In fact, I get the sense that Mr. Gelb may be intentionally leaving certain explanations vague as to let a teacher fill in the blanks with hand-on experience (the best way to learn the work). He moves very quickly through many concepts and one is left with a general idea of the technique without a lot of specifics about the inner workings, which again may be best for the beginner as it is somewhat well-known amongst Alexander teachers that a lot of theoretical knowledge of the technique can actually slow learning in the practical sense, the two must be cultivated together, organically.

The author sums up what is commonly known as the mind-body problem quite concisely by stating, “[so long as we keep in mind that the whole is more than the sum of its parts.] Most personality problems are the result of conflict between these parts. Our bodies tell us one thing, our thoughts another and our emotions yet another (for example, I want to eat some cake; no, I shouldn’t, I’ll get fat; I feel guilty about eating, and so on.)” Another favorite quote of mine from the author illustrating that habits are always there but we can choose not to indulge, “I use to be characterized by a raised chest, tight stomach, set jaw, and hunched shoulders- the classic male defensive-aggressive posture. Now I am free to save this for special occasions!”

Mr. Gelb moves from the principals of the AT into a section “Learning how to Learn” which contains relevant ideas to the AT such as, how children so easily learn, fear, cultivating attention, experimentation, and non-interference vs effort. He then uses a number of illustrations of himself applying the principals of the technique to learning skills including: singing, juggling, teaching, riding a unicycle, speed reading, writing, running, swimming, public speaking, and Aikido. This is the best part of the book in my opinion as it shows the AT in action vs concepts out of context. While his explanations of the concepts earlier in the book are sometimes only adequate, the personal stories of his application of the technique are very useful and entertaining. The only exception to this being the section on Alexander work and organization change as he never bridges the gap between philosophical ideas and practical applications; although it is a cute look at the subject of organizational change through Alexander jargon, showing how organizations behave like organisms.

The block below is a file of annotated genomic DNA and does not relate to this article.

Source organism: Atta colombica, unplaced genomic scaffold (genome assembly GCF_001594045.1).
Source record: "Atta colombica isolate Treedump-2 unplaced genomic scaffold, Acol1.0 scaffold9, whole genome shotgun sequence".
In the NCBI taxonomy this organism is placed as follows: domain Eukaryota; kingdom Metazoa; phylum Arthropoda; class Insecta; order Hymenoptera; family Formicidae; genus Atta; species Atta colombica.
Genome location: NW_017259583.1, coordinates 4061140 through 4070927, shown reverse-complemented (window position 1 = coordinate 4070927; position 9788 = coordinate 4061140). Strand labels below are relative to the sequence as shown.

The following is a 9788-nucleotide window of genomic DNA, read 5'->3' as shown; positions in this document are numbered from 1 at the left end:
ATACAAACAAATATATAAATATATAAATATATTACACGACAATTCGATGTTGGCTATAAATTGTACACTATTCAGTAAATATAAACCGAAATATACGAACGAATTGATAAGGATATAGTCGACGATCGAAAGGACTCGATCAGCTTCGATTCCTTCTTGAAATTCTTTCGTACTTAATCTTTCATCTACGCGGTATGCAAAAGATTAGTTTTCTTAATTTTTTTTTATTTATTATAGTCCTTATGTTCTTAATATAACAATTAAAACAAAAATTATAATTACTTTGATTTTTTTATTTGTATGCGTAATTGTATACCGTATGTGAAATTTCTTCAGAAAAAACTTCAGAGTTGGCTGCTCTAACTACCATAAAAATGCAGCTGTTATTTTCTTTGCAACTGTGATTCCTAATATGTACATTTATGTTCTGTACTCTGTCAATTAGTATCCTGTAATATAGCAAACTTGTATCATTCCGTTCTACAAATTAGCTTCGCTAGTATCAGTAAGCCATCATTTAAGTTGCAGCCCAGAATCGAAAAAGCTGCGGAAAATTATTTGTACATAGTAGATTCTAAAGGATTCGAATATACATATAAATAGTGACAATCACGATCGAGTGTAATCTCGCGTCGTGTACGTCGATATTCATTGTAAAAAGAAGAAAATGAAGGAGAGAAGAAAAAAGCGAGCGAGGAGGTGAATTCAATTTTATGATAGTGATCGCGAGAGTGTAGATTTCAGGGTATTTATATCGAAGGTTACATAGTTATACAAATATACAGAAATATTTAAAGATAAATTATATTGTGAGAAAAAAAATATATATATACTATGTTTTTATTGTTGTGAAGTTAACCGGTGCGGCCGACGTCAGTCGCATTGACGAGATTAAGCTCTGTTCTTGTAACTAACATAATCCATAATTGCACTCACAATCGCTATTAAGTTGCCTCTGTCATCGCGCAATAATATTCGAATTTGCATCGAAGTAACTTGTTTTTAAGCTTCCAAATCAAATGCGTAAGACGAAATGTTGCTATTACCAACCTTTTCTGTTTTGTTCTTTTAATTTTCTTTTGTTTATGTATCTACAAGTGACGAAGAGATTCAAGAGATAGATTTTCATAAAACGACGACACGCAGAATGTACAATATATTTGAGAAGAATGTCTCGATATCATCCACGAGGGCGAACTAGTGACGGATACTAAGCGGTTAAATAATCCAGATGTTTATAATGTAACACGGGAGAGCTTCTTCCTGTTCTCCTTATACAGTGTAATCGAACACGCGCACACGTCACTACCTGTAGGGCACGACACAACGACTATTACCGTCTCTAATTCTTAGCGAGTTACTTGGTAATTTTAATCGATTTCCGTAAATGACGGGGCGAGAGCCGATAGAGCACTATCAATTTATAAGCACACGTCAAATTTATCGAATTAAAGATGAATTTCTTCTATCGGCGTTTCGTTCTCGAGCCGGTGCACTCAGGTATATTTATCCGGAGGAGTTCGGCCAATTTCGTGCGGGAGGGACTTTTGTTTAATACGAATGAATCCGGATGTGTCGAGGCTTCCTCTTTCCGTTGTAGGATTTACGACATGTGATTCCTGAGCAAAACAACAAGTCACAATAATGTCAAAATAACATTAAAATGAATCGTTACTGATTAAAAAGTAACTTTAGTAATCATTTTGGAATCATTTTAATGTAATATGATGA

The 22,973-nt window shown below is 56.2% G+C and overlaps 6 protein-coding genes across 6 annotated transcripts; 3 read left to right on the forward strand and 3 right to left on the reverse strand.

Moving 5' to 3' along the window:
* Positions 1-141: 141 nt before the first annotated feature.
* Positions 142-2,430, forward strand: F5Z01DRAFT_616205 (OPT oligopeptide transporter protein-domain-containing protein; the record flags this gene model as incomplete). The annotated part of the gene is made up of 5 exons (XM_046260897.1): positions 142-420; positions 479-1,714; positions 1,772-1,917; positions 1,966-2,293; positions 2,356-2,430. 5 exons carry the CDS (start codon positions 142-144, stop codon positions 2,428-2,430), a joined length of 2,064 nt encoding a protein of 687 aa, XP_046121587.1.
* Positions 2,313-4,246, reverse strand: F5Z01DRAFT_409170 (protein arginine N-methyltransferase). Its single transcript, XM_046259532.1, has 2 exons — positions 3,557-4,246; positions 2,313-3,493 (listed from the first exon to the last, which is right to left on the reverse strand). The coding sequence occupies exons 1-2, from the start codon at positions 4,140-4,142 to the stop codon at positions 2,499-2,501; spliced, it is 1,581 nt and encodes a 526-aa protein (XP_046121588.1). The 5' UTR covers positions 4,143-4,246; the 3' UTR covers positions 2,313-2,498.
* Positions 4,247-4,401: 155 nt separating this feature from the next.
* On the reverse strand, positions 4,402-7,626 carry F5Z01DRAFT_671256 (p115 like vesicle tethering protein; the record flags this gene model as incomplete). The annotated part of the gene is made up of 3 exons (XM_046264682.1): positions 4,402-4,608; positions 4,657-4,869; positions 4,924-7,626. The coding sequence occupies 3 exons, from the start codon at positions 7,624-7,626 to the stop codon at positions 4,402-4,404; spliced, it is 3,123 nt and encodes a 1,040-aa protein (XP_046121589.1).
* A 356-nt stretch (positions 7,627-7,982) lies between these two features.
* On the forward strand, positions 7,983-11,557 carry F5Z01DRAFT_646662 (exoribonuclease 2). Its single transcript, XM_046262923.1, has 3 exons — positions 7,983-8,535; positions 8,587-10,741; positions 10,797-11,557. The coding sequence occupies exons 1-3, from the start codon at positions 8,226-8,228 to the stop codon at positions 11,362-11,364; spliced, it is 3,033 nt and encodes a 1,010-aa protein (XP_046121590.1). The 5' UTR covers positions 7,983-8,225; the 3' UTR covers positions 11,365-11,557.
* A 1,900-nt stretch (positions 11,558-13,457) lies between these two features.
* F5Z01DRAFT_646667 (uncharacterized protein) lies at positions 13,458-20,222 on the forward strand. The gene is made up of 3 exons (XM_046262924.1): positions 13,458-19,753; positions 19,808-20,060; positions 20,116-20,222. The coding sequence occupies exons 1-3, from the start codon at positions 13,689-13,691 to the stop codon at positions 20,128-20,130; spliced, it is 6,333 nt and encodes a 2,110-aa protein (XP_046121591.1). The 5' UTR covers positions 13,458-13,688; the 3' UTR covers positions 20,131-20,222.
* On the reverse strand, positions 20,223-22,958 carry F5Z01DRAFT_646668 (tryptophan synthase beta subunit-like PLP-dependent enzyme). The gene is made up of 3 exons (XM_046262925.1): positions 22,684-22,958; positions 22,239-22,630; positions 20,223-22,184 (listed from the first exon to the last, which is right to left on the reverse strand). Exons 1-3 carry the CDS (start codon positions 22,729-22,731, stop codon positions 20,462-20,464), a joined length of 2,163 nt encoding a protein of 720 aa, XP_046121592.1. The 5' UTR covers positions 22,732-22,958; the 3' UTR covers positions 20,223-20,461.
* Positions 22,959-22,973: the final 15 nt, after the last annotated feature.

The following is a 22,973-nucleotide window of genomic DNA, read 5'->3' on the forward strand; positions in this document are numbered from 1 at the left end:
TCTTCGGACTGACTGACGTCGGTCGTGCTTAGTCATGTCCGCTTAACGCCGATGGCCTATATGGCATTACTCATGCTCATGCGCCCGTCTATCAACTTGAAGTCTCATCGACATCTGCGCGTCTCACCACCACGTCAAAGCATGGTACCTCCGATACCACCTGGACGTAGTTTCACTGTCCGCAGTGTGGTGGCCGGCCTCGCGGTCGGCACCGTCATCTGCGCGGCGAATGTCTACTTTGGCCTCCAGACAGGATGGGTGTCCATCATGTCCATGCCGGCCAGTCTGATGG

In Body Learning, Michael Gelb also manages to bring together most of the gems from many of the authoritative Alexander Technique texts; you would normally have to wade through many pages and chapters of dense writing to find these otherwise, and that’s asking a lot of someone who isn’t terribly invested in learning the technique. You could argue that this is the best aspect of the book, as many of the source materials are out of print and there is no shortage of explanations of the principles and applications of the work available nowadays, perhaps this was different when the book was written in 1981.

Overall, Body Learning is a worthwhile read to anyone interested in the Alexander Technique, even those with a lot of experience as the wonderful quotes, application descriptions, and pictures alone make it worth reading; it also makes a great gift to friends who are curious about the technique. The organization of the book also lends itself well to the group class setting as you can have a class per section in the book, giving the next section as homework to speed-up the understanding, and reduce the amount of time in class spent on explaining the concepts so you can get to the most important part- the hands-on work.

Can Laziness be a Virtue?

lazy3I have always held the belief that I am lazy. I procrastinate, spend more time watching TV than I should, and will often go to great lengths to avoid doing work that I don’t want to do.